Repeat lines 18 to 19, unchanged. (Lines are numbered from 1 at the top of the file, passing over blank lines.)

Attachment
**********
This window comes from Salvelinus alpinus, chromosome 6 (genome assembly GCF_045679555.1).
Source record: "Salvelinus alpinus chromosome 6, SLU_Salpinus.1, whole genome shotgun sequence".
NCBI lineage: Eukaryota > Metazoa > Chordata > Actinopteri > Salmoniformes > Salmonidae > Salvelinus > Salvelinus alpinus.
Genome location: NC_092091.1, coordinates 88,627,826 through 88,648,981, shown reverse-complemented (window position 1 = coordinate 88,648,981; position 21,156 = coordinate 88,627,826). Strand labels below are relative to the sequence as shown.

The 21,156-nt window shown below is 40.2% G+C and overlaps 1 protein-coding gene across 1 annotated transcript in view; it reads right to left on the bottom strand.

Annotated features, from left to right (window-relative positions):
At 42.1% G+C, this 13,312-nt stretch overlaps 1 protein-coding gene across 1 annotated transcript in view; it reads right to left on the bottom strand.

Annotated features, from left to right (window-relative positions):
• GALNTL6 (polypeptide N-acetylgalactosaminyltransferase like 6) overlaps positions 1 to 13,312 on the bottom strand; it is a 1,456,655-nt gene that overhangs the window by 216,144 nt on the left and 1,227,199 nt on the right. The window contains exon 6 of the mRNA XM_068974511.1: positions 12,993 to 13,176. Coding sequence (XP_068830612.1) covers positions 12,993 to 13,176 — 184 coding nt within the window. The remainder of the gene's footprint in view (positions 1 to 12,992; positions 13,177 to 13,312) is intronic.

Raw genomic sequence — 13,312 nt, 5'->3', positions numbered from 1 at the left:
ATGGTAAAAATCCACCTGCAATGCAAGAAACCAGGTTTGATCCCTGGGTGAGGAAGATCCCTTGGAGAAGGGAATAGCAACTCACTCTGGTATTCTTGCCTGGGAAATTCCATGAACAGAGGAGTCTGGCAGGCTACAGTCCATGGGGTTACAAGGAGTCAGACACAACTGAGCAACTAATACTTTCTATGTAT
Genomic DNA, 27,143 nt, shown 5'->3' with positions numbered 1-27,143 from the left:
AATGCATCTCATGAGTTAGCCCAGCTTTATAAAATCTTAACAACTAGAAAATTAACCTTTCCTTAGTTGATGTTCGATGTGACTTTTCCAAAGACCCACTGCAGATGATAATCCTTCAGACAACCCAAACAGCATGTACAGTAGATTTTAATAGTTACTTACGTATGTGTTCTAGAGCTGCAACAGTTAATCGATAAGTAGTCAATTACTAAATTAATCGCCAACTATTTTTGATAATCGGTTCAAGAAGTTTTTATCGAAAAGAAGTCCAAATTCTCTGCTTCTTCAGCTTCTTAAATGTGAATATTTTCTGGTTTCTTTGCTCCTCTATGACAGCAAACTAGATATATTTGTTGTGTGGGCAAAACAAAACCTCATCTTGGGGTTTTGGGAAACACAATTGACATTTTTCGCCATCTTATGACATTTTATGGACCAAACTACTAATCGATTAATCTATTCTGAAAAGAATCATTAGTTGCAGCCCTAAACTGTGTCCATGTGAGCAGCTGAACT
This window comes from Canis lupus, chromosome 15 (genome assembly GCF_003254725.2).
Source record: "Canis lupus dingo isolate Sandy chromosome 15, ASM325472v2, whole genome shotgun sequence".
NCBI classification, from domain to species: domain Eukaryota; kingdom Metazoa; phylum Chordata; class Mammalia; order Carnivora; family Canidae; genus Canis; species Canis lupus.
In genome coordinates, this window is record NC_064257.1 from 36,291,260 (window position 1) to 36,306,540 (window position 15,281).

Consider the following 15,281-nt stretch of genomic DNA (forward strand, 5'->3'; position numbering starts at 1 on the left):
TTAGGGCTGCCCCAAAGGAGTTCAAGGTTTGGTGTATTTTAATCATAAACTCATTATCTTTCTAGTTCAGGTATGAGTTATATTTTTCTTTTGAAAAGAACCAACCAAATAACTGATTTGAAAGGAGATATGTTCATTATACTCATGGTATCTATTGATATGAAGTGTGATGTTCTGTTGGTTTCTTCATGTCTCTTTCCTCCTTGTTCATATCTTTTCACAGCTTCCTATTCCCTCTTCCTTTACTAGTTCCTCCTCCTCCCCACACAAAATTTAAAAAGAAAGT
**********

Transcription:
Consider the following 15,281-nt stretch of genomic DNA (forward strand, 5'->3'; position numbering starts at 1 on the left):
TTAGGGCTGCCCCAAAGGAGTTCAAGGTTTGGTGTATTTTAATCATAAACTCATTATCTTTCTAGTTCAGGTATGAGTTATATTTTTCTTTTGAAAAGAACCAACCAAATAACTGATTTGAAAGGAGATATGTTCATTATACTCATGGTATCTATTGATATGAAGTGTGATGTTCTGTTGGTTTCTTCATGTCTCTTTCCTCCTTGTTCATATCTTTTCACAGCTTCCTATTCCCTCTTCCTTTACTAGTTCCTCCTCCTCCCCACACAAAATTTAAAAAGAAAGT